At one point, I had 17 buds (from 2 plants) at different stages of development. For weeks, it was a blooming bonanza! The other interesting thing that happened was the night my mother passed away. I had never had more than one night of blooms. The night I lost my Mom, a cereus flower bloomed and died for three consecutive nights. It felt like a 3-night tribute to my mother’s life.
Nightblooming cereus landed in my world in San Diego in 1999 when my daughter received an end-of-the-year gift from her kindergarten teacher. In a 10-inch clay pot stood a couple of succulent leaves in a bed of moss, a homelier plant I could not have imagined. Because of the way my child’s teacher handed it to me when I got to school on the last day, looking me in the eye with not a small bit of mischief, I was intrigued. She told me to keep it in the sun and to water it every few weeks.
For years the leaves didn’t do much. They grew a bit larger, turned a little greener. At least six years went by. (No Miracle-Gro® for that ugly bugger.) We moved to a new house. The cactus-like leaves grew tall and maintained their mostly-knarly, beat-up looking exteriors. They were pock-marked with dried spots that had the look of healed wounds. One day I noticed a bud coming out of the side of one of the leaves, which was now mostly upright and stiff. The bud was visibly larger each day. I kept an eye on the unusually fast growth rate.
I won’t go on with details of the daily changes, but they were dramatic, reminiscent of horror films starring giant plants that become full-grown overnight. The bud became very large, about the size of my hand if I closed my fingers to imitate the shape. When the blossom is completely open, the flower can be larger than my open hand with fingers spread wide. It is extremely large considering it is growing from the side of a leaf. The last photo is a bud half open.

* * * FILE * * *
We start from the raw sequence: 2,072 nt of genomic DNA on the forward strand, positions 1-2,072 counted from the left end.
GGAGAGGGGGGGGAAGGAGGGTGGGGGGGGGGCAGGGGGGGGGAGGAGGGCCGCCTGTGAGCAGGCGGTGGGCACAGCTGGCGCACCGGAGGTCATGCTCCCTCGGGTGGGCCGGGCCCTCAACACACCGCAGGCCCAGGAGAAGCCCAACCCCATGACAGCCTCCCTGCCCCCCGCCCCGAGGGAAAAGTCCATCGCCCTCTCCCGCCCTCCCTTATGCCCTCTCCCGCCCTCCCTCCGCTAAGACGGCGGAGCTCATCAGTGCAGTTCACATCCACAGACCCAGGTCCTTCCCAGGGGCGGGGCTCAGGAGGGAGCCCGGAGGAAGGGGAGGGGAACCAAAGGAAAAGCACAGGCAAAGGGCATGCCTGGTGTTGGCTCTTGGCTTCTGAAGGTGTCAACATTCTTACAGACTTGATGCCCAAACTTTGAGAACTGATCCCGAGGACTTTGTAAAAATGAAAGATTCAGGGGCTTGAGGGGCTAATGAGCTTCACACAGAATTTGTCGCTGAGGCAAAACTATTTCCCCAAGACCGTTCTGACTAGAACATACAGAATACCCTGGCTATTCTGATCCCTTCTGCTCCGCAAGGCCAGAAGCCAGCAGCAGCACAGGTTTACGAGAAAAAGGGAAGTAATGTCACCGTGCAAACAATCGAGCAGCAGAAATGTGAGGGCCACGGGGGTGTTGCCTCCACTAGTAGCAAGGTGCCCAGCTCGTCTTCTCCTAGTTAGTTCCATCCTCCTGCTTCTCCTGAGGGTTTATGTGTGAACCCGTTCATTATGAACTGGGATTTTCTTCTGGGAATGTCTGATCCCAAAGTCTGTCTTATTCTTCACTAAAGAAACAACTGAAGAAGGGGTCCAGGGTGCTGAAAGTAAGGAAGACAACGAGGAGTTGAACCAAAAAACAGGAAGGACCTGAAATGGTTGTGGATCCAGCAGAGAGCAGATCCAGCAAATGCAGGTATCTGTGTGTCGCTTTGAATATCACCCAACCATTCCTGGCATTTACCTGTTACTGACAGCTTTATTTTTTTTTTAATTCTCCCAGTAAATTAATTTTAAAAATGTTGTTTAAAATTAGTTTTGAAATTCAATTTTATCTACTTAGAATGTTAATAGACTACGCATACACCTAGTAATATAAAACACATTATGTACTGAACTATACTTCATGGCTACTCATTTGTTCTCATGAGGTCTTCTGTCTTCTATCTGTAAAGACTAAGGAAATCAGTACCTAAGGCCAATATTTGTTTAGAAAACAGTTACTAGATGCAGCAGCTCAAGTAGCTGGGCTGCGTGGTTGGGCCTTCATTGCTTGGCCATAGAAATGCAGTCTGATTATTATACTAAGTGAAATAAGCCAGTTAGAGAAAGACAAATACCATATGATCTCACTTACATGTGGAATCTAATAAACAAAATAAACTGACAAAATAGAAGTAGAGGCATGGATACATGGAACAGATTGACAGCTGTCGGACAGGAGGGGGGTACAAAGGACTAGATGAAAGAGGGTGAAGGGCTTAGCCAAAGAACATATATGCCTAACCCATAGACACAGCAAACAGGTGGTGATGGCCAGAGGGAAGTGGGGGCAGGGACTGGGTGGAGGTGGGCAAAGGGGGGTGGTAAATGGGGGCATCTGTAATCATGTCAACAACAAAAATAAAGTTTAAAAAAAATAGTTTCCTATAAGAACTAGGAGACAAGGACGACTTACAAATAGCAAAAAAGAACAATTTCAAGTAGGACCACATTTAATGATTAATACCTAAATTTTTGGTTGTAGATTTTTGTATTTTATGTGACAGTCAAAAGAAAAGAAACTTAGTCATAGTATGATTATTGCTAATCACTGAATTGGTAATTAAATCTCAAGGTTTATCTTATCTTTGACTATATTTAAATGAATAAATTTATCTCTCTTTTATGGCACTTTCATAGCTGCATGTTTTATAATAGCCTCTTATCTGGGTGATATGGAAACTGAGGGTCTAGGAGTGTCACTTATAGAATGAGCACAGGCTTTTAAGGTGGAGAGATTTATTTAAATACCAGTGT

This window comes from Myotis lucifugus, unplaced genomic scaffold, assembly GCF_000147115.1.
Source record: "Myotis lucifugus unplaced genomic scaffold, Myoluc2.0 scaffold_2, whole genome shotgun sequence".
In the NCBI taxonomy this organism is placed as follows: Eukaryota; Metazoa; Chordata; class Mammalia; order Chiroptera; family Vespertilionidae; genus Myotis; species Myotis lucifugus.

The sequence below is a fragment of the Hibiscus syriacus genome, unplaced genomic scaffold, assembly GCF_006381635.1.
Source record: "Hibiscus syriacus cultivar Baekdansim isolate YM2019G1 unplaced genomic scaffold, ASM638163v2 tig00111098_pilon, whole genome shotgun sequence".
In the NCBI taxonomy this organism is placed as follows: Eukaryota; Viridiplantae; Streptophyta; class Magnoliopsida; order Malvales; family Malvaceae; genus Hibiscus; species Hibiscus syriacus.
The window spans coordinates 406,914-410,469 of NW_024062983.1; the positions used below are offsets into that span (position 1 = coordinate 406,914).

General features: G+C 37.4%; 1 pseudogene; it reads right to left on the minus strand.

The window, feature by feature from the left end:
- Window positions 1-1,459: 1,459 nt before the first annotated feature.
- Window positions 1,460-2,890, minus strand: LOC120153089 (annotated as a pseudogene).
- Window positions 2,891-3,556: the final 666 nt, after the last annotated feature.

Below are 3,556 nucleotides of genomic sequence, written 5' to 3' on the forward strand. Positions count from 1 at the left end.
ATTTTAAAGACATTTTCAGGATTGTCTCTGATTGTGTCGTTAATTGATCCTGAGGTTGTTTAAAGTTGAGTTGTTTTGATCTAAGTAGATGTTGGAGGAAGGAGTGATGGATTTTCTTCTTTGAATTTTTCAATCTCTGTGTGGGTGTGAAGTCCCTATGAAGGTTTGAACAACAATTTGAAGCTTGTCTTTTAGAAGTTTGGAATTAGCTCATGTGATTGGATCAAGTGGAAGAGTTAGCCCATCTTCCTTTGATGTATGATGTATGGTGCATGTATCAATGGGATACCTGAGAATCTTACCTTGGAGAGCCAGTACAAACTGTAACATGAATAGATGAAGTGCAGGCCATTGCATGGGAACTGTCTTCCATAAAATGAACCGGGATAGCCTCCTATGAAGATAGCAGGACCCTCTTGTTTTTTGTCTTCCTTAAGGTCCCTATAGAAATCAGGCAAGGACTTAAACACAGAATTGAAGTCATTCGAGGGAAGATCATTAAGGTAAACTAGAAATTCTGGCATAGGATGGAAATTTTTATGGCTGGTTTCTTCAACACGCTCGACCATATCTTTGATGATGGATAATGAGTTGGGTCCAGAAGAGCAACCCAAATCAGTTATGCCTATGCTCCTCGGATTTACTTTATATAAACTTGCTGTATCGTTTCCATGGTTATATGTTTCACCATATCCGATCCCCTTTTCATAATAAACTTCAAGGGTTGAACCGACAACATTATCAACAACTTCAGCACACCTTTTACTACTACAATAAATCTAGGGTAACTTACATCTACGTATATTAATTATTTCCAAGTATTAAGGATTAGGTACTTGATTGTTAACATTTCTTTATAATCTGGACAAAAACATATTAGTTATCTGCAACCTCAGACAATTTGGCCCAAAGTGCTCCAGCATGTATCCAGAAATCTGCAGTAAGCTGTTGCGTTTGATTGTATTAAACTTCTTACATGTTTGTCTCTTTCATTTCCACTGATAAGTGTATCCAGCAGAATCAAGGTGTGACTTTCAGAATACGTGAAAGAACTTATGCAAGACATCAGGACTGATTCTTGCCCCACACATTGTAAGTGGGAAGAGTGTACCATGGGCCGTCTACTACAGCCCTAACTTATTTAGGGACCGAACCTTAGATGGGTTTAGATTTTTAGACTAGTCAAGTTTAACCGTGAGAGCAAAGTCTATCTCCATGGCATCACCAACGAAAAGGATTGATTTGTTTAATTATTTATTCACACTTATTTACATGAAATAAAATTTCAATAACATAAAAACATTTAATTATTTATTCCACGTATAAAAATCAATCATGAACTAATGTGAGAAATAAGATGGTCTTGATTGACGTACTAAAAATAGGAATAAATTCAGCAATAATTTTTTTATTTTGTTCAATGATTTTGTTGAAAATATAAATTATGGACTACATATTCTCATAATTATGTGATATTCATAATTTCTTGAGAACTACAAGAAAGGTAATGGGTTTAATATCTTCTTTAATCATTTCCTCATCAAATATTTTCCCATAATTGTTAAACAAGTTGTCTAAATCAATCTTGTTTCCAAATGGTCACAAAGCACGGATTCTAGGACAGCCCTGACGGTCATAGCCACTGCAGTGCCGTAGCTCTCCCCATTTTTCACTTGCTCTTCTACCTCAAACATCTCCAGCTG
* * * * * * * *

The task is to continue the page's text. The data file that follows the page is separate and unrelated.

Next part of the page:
Next post I will include photo close-ups of fully-opened flowers, the incredible beauty I’ve seen during several bloomings. The first flower I watched open, I checked it about every 10-15 minutes because it was changing that fast. It was half open about 8 p.m. and was fully open by 9 p.m. I completely missed a few openings because I had no idea it would happen so quickly.
I never stayed up to see how long many hours they remain open, but it is mere hours before they begin to fade. When the stems hold a blooming flower, they curve up. The stems and blossoms are so large, curving up doesn’t look possible. By morning, they are completed wilted shut and drooping. From the beginning of the finger-sized buds to the full flower, it is like nothing I have ever seen. The first photo (sorry, cell-phone image) is 3 buds at 2 weeks. Notice that they are almost as big as the narrow leaf from which they grow.